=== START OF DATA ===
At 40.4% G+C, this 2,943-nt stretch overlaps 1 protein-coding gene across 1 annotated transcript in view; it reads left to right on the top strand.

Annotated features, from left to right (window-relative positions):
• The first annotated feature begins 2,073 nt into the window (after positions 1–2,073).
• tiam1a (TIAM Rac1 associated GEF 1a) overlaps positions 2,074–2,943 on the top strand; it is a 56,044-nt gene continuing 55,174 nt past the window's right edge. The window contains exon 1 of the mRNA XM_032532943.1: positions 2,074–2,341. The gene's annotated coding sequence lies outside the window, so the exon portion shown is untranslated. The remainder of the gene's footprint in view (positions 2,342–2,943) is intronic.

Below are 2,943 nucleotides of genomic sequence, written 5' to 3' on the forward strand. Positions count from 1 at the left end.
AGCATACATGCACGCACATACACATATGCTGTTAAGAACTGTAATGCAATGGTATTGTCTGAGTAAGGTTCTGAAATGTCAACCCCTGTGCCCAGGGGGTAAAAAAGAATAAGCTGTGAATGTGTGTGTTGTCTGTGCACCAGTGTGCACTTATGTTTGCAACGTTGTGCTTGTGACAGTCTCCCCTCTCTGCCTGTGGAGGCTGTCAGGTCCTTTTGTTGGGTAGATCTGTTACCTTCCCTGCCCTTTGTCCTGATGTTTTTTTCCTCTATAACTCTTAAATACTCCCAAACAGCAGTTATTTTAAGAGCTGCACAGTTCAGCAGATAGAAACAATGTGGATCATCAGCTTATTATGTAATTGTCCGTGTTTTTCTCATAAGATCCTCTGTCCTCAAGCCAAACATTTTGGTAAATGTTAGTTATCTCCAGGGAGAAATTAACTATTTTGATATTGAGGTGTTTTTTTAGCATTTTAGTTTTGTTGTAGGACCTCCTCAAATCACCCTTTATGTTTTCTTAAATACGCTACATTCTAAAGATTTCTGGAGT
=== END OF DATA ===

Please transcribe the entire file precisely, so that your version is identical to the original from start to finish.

At 40.4% G+C, this 2,943-nt stretch overlaps 1 protein-coding gene across 1 annotated transcript in view; it reads left to right on the top strand.

Annotated features, from left to right (window-relative positions):
• The first annotated feature begins 2,073 nt into the window (after positions 1–2,073).
• tiam1a (TIAM Rac1 associated GEF 1a) overlaps positions 2,074–2,943 on the top strand; it is a 56,044-nt gene continuing 55,174 nt past the window's right edge. The window contains exon 1 of the mRNA XM_032532943.1: positions 2,074–2,341. The gene's annotated coding sequence lies outside the window, so the exon portion shown is untranslated. The remainder of the gene's footprint in view (positions 2,342–2,943) is intronic.

Below are 2,943 nucleotides of genomic sequence, written 5' to 3' on the forward strand. Positions count from 1 at the left end.
AGCATACATGCACGCACATACACATATGCTGTTAAGAACTGTAATGCAATGGTATTGTCTGAGTAAGGTTCTGAAATGTCAACCCCTGTGCCCAGGGGGTAAAAAAGAATAAGCTGTGAATGTGTGTGTTGTCTGTGCACCAGTGTGCACTTATGTTTGCAACGTTGTGCTTGTGACAGTCTCCCCTCTCTGCCTGTGGAGGCTGTCAGGTCCTTTTGTTGGGTAGATCTGTTACCTTCCCTGCCCTTTGTCCTGATGTTTTTTTCCTCTATAACTCTTAAATACTCCCAAACAGCAGTTATTTTAAGAGCTGCACAGTTCAGCAGATAGAAACAATGTGGATCATCAGCTTATTATGTAATTGTCCGTGTTTTTCTCATAAGATCCTCTGTCCTCAAGCCAAACATTTTGGTAAATGTTAGTTATCTCCAGGGAGAAATTAACTATTTTGATATTGAGGTGTTTTTTTAGCATTTTAGTTTTGTTGTAGGACCTCCTCAAATCACCCTTTATGTTTTCTTAAATACGCTACATTCTAAAGATTTCTGGAGT